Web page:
Japanese artist sculpts space with sound and light
By Sarah Marsh
BERLIN (Reuters) - A blindingly white room filled with a single wave of sound contrasts with a dark room that is pierced by a cone of light in the first German solo exhibition of Japanese artist Ryoji Ikeda.
Ikeda, known for his electronic sound compositions and audiovisual installations, created the works specifically for the two vast symmetrical upper halls of Berlin's contemporary art museum, the Hamburger Bahnhof.
The exhibition's title "db" (decibel abbreviated) refers to this symmetry and to the polar opposites such as bright and dark, full and empty, that fascinate him and run throughout his artwork.
"You can't see music or touch the light, but it fills the whole space," he told Reuters in an interview. "I made the space extreme, to open you up."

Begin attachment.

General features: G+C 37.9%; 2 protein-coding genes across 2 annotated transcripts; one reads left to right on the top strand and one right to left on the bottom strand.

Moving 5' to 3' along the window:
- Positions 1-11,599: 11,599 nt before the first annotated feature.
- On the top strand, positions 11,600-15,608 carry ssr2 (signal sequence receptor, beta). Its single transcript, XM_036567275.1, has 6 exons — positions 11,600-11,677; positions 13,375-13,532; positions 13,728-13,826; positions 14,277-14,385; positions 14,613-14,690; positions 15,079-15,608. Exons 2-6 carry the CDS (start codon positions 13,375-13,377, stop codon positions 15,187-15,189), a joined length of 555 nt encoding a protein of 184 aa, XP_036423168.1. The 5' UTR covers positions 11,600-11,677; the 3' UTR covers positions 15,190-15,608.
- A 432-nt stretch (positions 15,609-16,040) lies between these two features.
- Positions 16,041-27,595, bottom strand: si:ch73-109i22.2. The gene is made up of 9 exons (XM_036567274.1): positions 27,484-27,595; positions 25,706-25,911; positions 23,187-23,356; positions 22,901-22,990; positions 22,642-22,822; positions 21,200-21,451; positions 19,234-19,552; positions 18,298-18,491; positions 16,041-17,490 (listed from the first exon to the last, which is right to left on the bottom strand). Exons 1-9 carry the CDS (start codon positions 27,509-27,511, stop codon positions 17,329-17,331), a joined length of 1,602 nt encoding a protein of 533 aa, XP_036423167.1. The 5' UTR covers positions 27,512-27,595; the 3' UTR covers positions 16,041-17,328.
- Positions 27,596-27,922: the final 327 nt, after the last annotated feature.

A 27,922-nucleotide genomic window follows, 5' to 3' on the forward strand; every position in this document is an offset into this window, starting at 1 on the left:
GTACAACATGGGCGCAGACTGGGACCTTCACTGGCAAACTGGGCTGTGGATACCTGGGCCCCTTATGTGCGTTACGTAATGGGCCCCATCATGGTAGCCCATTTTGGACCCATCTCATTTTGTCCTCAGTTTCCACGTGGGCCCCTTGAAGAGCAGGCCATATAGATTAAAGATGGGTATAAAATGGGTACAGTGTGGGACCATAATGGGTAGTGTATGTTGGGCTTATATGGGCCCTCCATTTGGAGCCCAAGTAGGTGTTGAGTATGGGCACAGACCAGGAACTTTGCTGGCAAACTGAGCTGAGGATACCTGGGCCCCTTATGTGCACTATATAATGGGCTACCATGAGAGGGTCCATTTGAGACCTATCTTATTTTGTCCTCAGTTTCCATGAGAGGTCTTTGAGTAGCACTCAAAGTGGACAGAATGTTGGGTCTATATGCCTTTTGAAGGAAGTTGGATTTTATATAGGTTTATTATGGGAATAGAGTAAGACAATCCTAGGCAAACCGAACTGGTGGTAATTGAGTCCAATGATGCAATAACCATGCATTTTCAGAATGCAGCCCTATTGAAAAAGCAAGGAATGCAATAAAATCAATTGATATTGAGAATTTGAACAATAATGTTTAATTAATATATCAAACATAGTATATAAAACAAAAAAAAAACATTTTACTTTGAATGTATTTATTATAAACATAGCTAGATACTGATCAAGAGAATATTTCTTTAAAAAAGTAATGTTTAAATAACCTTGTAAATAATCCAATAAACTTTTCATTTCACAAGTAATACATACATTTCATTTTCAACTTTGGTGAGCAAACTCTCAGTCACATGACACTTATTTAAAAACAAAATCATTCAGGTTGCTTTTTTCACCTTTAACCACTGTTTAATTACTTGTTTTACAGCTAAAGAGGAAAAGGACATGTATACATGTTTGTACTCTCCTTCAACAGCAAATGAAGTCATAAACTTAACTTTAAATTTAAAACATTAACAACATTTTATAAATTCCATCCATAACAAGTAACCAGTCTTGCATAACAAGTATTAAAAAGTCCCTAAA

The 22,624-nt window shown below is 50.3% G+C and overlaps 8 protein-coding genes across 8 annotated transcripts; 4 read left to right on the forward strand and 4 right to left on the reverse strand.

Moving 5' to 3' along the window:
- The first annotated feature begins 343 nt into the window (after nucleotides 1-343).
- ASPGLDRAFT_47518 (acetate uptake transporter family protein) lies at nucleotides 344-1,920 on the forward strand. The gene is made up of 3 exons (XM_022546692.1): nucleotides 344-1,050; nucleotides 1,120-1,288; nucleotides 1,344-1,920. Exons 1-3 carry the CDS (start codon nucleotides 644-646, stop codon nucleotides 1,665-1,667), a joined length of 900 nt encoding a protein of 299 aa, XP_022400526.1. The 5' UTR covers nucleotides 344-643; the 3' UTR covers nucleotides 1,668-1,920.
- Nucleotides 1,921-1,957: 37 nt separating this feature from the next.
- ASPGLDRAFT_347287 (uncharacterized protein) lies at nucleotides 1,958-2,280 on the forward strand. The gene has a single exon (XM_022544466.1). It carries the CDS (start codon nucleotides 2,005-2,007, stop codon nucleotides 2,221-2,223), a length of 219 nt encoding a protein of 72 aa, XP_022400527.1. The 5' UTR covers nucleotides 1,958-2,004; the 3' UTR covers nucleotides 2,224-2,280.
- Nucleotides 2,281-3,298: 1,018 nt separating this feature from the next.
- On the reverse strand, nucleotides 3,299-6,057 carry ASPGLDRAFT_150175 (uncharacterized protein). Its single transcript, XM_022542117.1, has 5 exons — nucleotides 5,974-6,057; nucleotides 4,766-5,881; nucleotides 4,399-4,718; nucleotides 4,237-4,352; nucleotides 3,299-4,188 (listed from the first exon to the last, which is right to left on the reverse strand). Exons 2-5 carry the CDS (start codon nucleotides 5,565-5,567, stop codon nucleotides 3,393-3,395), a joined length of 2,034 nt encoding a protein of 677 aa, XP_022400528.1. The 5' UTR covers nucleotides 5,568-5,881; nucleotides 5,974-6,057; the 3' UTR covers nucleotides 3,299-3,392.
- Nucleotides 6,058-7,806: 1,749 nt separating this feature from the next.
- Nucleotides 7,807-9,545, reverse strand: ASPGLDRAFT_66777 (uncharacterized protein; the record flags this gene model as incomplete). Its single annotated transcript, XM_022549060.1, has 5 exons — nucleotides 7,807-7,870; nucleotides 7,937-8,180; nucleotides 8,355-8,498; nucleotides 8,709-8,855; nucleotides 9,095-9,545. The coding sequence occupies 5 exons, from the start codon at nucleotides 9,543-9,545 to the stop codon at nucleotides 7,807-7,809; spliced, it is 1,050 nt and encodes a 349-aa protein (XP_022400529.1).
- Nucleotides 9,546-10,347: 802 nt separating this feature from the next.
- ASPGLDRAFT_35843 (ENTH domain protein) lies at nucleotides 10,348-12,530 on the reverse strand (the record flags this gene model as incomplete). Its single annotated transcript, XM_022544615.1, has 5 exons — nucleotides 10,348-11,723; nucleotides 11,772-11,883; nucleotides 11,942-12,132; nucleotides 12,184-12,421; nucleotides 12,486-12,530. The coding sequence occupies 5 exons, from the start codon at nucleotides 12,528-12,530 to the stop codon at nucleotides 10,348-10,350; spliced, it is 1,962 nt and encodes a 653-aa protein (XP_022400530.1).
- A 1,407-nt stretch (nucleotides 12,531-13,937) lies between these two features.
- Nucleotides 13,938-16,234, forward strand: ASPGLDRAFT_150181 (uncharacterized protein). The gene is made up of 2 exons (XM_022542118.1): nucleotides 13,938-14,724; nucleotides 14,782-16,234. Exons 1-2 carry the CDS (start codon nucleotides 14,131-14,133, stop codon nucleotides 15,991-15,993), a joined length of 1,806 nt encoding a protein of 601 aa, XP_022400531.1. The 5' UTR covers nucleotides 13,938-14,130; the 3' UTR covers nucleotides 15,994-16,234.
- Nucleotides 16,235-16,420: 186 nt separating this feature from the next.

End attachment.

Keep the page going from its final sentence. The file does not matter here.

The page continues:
Ikeda, 45, frequently explores how to sculpt space with sound and light in his work and talks of his "architectural" projects. In Paris and Barcelona, for example, he has projected clusters of light beams into the sky, like skyscrapers of luminosity.
Ikeda's installations appear minimalist, with the objects --a loudspeaker and a searchlight-- taking up only a fraction of the vast space. Each hall comprises 700 square meters.
Yet the artist calls them "maximalist" as the intense shows of light and sound fill and transform the entire space, blending out all else and engulfing the spectator.
"The big speaker emits just one tone but it fills the space and this sound seems to come from all directions," he said, referring to the white room. "As you move through the space, you create an oscillation in the sound, your own music." Continued...